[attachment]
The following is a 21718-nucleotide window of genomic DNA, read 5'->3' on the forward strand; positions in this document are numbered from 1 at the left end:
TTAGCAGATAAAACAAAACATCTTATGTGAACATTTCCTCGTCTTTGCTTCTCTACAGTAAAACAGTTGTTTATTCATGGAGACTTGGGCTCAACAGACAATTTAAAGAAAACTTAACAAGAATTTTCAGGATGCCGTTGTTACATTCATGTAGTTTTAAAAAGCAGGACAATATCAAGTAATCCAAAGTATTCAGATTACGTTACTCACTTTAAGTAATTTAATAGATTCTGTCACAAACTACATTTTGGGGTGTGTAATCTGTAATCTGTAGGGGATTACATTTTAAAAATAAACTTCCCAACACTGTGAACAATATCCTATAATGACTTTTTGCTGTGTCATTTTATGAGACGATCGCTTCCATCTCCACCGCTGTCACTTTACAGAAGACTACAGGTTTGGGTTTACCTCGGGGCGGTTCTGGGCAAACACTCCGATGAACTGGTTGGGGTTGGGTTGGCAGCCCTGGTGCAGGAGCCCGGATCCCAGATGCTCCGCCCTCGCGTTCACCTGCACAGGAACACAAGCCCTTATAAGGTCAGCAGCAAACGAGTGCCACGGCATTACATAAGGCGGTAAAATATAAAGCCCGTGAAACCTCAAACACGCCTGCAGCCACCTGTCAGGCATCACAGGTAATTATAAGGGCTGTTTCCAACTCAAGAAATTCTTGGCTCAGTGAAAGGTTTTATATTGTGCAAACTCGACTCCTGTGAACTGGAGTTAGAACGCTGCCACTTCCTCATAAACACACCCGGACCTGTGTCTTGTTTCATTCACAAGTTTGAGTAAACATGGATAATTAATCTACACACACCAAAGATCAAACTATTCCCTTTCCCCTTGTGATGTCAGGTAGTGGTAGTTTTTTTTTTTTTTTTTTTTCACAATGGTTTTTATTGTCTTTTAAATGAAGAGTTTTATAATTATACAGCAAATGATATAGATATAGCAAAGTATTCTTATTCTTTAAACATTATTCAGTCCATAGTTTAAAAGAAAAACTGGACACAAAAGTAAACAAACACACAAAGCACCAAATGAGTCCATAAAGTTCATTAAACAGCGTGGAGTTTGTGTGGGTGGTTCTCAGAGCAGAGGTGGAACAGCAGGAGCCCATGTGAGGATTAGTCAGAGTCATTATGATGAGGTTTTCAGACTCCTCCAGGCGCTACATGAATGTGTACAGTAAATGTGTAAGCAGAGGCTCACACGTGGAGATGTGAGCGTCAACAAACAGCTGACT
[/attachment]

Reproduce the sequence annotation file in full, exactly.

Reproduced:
The following is a 21718-nucleotide window of genomic DNA, read 5'->3' on the forward strand; positions in this document are numbered from 1 at the left end:
TTAGCAGATAAAACAAAACATCTTATGTGAACATTTCCTCGTCTTTGCTTCTCTACAGTAAAACAGTTGTTTATTCATGGAGACTTGGGCTCAACAGACAATTTAAAGAAAACTTAACAAGAATTTTCAGGATGCCGTTGTTACATTCATGTAGTTTTAAAAAGCAGGACAATATCAAGTAATCCAAAGTATTCAGATTACGTTACTCACTTTAAGTAATTTAATAGATTCTGTCACAAACTACATTTTGGGGTGTGTAATCTGTAATCTGTAGGGGATTACATTTTAAAAATAAACTTCCCAACACTGTGAACAATATCCTATAATGACTTTTTGCTGTGTCATTTTATGAGACGATCGCTTCCATCTCCACCGCTGTCACTTTACAGAAGACTACAGGTTTGGGTTTACCTCGGGGCGGTTCTGGGCAAACACTCCGATGAACTGGTTGGGGTTGGGTTGGCAGCCCTGGTGCAGGAGCCCGGATCCCAGATGCTCCGCCCTCGCGTTCACCTGCACAGGAACACAAGCCCTTATAAGGTCAGCAGCAAACGAGTGCCACGGCATTACATAAGGCGGTAAAATATAAAGCCCGTGAAACCTCAAACACGCCTGCAGCCACCTGTCAGGCATCACAGGTAATTATAAGGGCTGTTTCCAACTCAAGAAATTCTTGGCTCAGTGAAAGGTTTTATATTGTGCAAACTCGACTCCTGTGAACTGGAGTTAGAACGCTGCCACTTCCTCATAAACACACCCGGACCTGTGTCTTGTTTCATTCACAAGTTTGAGTAAACATGGATAATTAATCTACACACACCAAAGATCAAACTATTCCCTTTCCCCTTGTGATGTCAGGTAGTGGTAGTTTTTTTTTTTTTTTTTTTTCACAATGGTTTTTATTGTCTTTTAAATGAAGAGTTTTATAATTATACAGCAAATGATATAGATATAGCAAAGTATTCTTATTCTTTAAACATTATTCAGTCCATAGTTTAAAAGAAAAACTGGACACAAAAGTAAACAAACACACAAAGCACCAAATGAGTCCATAAAGTTCATTAAACAGCGTGGAGTTTGTGTGGGTGGTTCTCAGAGCAGAGGTGGAACAGCAGGAGCCCATGTGAGGATTAGTCAGAGTCATTATGATGAGGTTTTCAGACTCCTCCAGGCGCTACATGAATGTGTACAGTAAATGTGTAAGCAGAGGCTCACACGTGGAGATGTGAGCGTCAACAAACAGCTGACT